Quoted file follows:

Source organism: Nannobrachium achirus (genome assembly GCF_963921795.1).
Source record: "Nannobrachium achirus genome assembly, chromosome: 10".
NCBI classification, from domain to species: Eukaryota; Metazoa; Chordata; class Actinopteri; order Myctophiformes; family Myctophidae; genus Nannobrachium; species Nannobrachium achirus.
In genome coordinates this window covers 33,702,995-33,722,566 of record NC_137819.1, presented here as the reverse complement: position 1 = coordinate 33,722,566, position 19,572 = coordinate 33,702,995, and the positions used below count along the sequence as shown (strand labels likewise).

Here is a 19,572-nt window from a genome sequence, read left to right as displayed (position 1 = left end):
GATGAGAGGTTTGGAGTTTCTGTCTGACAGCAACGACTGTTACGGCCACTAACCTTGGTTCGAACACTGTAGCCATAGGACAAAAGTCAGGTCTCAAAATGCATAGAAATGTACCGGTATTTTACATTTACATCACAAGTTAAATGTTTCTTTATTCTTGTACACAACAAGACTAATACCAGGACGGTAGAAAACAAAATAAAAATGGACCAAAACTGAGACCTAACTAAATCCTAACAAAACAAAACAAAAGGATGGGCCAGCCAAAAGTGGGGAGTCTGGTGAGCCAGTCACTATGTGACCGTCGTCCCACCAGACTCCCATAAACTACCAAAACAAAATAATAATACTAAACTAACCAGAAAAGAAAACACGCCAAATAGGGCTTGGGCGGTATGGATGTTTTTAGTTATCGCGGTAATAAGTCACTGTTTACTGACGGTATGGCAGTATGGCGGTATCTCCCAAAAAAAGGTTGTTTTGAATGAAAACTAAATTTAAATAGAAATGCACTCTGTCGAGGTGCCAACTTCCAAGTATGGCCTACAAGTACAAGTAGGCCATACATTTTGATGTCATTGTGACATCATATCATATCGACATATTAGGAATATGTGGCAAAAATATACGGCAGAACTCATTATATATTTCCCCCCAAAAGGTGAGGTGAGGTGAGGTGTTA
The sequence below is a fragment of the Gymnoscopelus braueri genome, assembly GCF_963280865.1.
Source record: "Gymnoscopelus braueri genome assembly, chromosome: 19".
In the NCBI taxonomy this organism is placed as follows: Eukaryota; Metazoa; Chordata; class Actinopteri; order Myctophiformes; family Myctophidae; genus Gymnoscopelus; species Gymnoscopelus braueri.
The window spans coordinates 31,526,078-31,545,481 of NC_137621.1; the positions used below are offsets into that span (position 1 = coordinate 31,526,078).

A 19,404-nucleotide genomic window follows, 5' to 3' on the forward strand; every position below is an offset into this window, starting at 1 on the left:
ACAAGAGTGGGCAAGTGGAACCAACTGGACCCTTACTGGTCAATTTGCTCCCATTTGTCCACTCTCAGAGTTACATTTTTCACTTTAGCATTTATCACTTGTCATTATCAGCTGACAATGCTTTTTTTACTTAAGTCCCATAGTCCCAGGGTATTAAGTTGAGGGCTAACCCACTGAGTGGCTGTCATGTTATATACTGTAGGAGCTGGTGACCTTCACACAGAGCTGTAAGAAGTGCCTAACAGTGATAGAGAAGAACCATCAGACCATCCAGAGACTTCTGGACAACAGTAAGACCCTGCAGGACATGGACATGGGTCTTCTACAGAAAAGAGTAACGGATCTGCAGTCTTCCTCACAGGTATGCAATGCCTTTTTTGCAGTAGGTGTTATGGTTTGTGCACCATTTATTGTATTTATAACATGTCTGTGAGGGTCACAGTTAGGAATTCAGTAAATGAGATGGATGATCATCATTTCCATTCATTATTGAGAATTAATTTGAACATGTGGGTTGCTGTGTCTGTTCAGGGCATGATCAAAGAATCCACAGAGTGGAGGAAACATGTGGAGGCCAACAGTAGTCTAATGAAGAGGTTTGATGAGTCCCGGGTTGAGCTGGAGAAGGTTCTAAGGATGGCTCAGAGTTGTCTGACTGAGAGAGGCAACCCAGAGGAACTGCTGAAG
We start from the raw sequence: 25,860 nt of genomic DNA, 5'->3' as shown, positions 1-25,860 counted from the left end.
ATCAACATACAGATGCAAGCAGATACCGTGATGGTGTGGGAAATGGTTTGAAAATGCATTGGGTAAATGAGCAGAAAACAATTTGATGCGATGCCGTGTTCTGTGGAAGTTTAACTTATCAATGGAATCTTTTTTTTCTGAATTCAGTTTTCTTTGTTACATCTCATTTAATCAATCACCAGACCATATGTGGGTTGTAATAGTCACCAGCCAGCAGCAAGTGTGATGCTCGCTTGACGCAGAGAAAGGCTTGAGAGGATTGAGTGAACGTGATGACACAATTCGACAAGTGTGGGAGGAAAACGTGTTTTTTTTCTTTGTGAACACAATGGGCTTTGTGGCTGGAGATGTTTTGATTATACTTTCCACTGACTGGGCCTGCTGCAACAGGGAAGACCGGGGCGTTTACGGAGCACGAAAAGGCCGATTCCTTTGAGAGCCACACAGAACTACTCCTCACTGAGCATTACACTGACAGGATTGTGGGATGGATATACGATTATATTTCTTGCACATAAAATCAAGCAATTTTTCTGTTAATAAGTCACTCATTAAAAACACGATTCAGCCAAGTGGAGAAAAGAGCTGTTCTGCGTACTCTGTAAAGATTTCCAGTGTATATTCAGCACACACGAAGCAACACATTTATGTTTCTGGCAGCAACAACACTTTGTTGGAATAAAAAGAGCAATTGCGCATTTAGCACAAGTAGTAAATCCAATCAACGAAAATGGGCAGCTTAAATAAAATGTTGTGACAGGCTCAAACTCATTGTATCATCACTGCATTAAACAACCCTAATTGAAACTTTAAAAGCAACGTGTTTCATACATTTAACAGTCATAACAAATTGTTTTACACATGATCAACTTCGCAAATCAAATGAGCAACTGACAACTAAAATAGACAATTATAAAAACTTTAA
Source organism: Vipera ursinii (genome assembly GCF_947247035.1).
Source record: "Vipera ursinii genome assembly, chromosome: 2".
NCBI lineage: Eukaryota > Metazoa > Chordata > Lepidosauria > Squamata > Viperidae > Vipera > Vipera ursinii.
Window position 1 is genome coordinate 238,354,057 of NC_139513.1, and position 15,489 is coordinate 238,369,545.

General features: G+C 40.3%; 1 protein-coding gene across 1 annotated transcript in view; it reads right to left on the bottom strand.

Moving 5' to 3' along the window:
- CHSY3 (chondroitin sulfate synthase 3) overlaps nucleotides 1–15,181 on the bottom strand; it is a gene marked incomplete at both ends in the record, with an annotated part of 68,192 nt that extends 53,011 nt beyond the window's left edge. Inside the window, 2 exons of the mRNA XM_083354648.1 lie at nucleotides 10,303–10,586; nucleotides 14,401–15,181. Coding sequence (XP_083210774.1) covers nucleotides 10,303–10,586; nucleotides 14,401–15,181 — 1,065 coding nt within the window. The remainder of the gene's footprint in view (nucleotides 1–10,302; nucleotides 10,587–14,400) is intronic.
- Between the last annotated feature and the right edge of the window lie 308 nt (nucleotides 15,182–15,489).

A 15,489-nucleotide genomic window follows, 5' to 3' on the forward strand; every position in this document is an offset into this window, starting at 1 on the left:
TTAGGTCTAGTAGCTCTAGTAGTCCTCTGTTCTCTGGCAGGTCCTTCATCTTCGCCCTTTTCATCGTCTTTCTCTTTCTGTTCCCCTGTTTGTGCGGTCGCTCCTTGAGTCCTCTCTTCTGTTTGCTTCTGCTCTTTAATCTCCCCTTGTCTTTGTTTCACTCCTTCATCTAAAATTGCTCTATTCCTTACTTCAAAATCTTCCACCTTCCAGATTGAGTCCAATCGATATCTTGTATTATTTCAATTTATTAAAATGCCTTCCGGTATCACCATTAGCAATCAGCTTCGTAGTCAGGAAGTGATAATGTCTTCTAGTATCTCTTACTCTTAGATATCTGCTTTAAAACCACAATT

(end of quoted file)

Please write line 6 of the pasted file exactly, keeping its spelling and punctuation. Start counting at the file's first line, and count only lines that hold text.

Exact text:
GATGAGAGGTTTGGAGTTTCTGTCTGACAGCAACGACTGTTACGGCCACTAACCTTGGTTCGAACACTGTAGCCATAGGACAAAAGTCAGGTCTCAAAATGCATAGAAATGTACCGGTATTTTACATTTACATCACAAGTTAAATGTTTCTTTATTCTTGTACACAACAAGACTAATACCAGGACGGTAGAAAACAAAATAAAAATGGACCAAAACTGAGACCTAACTAAATCCTAACAAAACAAAACAAAAGGATGGGCCAGCCAAAAGTGGGGAGTCTGGTGAGCCAGTCACTATGTGACCGTCGTCCCACCAGACTCCCATAAACTACCAAAACAAAATAATAATACTAAACTAACCAGAAAAGAAAACACGCCAAATAGGGCTTGGGCGGTATGGATGTTTTTAGTTATCGCGGTAATAAGTCACTGTTTACTGACGGTATGGCAGTATGGCGGTATCTCCCAAAAAAAGGTTGTTTTGAATGAAAACTAAATTTAAATAGAAATGCACTCTGTCGAGGTGCCAACTTCCAAGTATGGCCTACAAGTACAAGTAGGCCATACATTTTGATGTCATTGTGACATCATATCATATCGACATATTAGGAATATGTGGCAAAAATATACGGCAGAACTCATTATATATTTCCCCCCAAAAGGTGAGGTGAGGTGAGGTGTTA